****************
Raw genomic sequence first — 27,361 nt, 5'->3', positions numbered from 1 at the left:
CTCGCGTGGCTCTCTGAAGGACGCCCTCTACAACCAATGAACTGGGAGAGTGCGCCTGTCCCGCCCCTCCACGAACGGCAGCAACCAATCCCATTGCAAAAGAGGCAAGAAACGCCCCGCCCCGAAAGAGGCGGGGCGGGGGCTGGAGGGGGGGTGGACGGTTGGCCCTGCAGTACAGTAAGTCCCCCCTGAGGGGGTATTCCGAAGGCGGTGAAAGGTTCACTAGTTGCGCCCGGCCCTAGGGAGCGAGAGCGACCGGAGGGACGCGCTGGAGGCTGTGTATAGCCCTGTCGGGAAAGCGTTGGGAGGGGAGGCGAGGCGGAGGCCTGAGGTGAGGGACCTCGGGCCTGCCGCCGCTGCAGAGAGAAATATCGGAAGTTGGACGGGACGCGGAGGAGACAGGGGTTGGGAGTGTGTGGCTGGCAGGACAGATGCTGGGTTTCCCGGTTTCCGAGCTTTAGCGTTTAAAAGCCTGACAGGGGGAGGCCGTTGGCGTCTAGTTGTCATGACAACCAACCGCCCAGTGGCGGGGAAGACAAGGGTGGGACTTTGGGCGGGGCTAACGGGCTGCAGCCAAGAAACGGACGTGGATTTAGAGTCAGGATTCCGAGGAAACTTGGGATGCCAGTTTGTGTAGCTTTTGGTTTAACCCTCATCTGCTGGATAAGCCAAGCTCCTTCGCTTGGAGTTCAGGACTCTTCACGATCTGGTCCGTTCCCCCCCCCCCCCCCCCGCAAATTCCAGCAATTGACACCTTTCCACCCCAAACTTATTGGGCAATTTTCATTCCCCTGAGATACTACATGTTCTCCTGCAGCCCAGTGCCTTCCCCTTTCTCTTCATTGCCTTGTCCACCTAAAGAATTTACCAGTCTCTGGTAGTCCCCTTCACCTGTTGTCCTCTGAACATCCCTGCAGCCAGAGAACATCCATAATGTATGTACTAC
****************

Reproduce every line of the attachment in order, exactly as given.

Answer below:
Raw genomic sequence first — 27,361 nt, 5'->3', positions numbered from 1 at the left:
CTCGCGTGGCTCTCTGAAGGACGCCCTCTACAACCAATGAACTGGGAGAGTGCGCCTGTCCCGCCCCTCCACGAACGGCAGCAACCAATCCCATTGCAAAAGAGGCAAGAAACGCCCCGCCCCGAAAGAGGCGGGGCGGGGGCTGGAGGGGGGGTGGACGGTTGGCCCTGCAGTACAGTAAGTCCCCCCTGAGGGGGTATTCCGAAGGCGGTGAAAGGTTCACTAGTTGCGCCCGGCCCTAGGGAGCGAGAGCGACCGGAGGGACGCGCTGGAGGCTGTGTATAGCCCTGTCGGGAAAGCGTTGGGAGGGGAGGCGAGGCGGAGGCCTGAGGTGAGGGACCTCGGGCCTGCCGCCGCTGCAGAGAGAAATATCGGAAGTTGGACGGGACGCGGAGGAGACAGGGGTTGGGAGTGTGTGGCTGGCAGGACAGATGCTGGGTTTCCCGGTTTCCGAGCTTTAGCGTTTAAAAGCCTGACAGGGGGAGGCCGTTGGCGTCTAGTTGTCATGACAACCAACCGCCCAGTGGCGGGGAAGACAAGGGTGGGACTTTGGGCGGGGCTAACGGGCTGCAGCCAAGAAACGGACGTGGATTTAGAGTCAGGATTCCGAGGAAACTTGGGATGCCAGTTTGTGTAGCTTTTGGTTTAACCCTCATCTGCTGGATAAGCCAAGCTCCTTCGCTTGGAGTTCAGGACTCTTCACGATCTGGTCCGTTCCCCCCCCCCCCCCCCCGCAAATTCCAGCAATTGACACCTTTCCACCCCAAACTTATTGGGCAATTTTCATTCCCCTGAGATACTACATGTTCTCCTGCAGCCCAGTGCCTTCCCCTTTCTCTTCATTGCCTTGTCCACCTAAAGAATTTACCAGTCTCTGGTAGTCCCCTTCACCTGTTGTCCTCTGAACATCCCTGCAGCCAGAGAACATCCATAATGTATGTACTAC